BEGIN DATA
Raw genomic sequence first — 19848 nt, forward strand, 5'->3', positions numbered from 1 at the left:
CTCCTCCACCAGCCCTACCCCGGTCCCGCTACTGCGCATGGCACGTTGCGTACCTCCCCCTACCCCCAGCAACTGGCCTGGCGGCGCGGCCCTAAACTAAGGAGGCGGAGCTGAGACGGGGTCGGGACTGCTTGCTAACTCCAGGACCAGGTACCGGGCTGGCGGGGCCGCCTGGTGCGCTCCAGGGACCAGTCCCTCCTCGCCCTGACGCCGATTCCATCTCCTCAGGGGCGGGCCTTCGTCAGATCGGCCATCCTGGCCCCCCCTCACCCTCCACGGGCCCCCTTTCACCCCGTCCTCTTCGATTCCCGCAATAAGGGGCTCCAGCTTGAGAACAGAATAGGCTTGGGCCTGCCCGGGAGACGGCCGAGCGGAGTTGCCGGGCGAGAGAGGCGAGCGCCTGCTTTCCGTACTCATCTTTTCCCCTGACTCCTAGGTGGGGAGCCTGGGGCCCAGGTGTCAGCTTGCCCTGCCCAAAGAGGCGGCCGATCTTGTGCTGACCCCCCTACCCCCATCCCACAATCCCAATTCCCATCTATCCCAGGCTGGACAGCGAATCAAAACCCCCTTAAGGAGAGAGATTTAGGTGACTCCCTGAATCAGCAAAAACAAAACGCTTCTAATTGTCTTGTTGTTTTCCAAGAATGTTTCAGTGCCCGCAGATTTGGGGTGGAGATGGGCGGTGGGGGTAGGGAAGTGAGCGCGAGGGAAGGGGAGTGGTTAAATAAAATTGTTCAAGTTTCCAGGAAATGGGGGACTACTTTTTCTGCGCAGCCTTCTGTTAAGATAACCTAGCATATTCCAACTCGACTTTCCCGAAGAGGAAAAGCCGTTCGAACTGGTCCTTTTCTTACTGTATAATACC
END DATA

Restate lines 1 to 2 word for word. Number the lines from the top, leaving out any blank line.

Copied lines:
Raw genomic sequence first — 19848 nt, forward strand, 5'->3', positions numbered from 1 at the left:
CTCCTCCACCAGCCCTACCCCGGTCCCGCTACTGCGCATGGCACGTTGCGTACCTCCCCCTACCCCCAGCAACTGGCCTGGCGGCGCGGCCCTAAACTAAGGAGGCGGAGCTGAGACGGGGTCGGGACTGCTTGCTAACTCCAGGACCAGGTACCGGGCTGGCGGGGCCGCCTGGTGCGCTCCAGGGACCAGTCCCTCCTCGCCCTGACGCCGATTCCATCTCCTCAGGGGCGGGCCTTCGTCAGATCGGCCATCCTGGCCCCCCCTCACCCTCCACGGGCCCCCTTTCACCCCGTCCTCTTCGATTCCCGCAATAAGGGGCTCCAGCTTGAGAACAGAATAGGCTTGGGCCTGCCCGGGAGACGGCCGAGCGGAGTTGCCGGGCGAGAGAGGCGAGCGCCTGCTTTCCGTACTCATCTTTTCCCCTGACTCCTAGGTGGGGAGCCTGGGGCCCAGGTGTCAGCTTGCCCTGCCCAAAGAGGCGGCCGATCTTGTGCTGACCCCCCTACCCCCATCCCACAATCCCAATTCCCATCTATCCCAGGCTGGACAGCGAATCAAAACCCCCTTAAGGAGAGAGATTTAGGTGACTCCCTGAATCAGCAAAAACAAAACGCTTCTAATTGTCTTGTTGTTTTCCAAGAATGTTTCAGTGCCCGCAGATTTGGGGTGGAGATGGGCGGTGGGGGTAGGGAAGTGAGCGCGAGGGAAGGGGAGTGGTTAAATAAAATTGTTCAAGTTTCCAGGAAATGGGGGACTACTTTTTCTGCGCAGCCTTCTGTTAAGATAACCTAGCATATTCCAACTCGACTTTCCCGAAGAGGAAAAGCCGTTCGAACTGGTCCTTTTCTTACTGTATAATACC